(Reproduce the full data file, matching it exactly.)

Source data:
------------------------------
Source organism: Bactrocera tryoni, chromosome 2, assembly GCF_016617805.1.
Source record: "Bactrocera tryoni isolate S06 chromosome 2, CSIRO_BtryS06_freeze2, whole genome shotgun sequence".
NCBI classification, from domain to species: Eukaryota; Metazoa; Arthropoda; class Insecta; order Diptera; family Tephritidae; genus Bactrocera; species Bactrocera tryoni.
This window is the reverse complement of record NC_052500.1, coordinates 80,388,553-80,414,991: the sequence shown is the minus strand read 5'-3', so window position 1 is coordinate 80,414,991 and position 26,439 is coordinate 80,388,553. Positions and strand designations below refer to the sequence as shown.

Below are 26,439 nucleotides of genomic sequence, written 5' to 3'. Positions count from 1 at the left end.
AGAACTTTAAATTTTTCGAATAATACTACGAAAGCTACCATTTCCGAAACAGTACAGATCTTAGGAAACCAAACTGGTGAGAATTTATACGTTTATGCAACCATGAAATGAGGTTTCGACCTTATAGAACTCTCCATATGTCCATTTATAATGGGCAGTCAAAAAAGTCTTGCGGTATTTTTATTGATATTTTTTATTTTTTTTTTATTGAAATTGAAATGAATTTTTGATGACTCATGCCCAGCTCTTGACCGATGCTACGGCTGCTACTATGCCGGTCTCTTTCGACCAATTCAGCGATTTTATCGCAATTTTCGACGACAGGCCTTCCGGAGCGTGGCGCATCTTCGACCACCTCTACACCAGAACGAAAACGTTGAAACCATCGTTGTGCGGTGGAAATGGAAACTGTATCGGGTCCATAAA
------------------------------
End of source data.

Source organism: Bactrocera tryoni, chromosome 2, assembly GCF_016617805.1.
Source record: "Bactrocera tryoni isolate S06 chromosome 2, CSIRO_BtryS06_freeze2, whole genome shotgun sequence".
NCBI classification, from domain to species: Eukaryota; Metazoa; Arthropoda; class Insecta; order Diptera; family Tephritidae; genus Bactrocera; species Bactrocera tryoni.
This window is the reverse complement of record NC_052500.1, coordinates 80,388,553-80,414,991: the sequence shown is the minus strand read 5'-3', so window position 1 is coordinate 80,414,991 and position 26,439 is coordinate 80,388,553. Positions and strand designations below refer to the sequence as shown.

Below are 26,439 nucleotides of genomic sequence, written 5' to 3'. Positions count from 1 at the left end.
AGAACTTTAAATTTTTCGAATAATACTACGAAAGCTACCATTTCCGAAACAGTACAGATCTTAGGAAACCAAACTGGTGAGAATTTATACGTTTATGCAACCATGAAATGAGGTTTCGACCTTATAGAACTCTCCATATGTCCATTTATAATGGGCAGTCAAAAAAGTCTTGCGGTATTTTTATTGATATTTTTTATTTTTTTTTTATTGAAATTGAAATGAATTTTTGATGACTCATGCCCAGCTCTTGACCGATGCTACGGCTGCTACTATGCCGGTCTCTTTCGACCAATTCAGCGATTTTATCGCAATTTTCGACGACAGGCCTTCCGGAGCGTGGCGCATCTTCGACCACCTCTACACCAGAACGAAAACGTTGAAACCATCGTTGTGCGGTGGAAATGGAAACTGTATCGGGTCCATAAA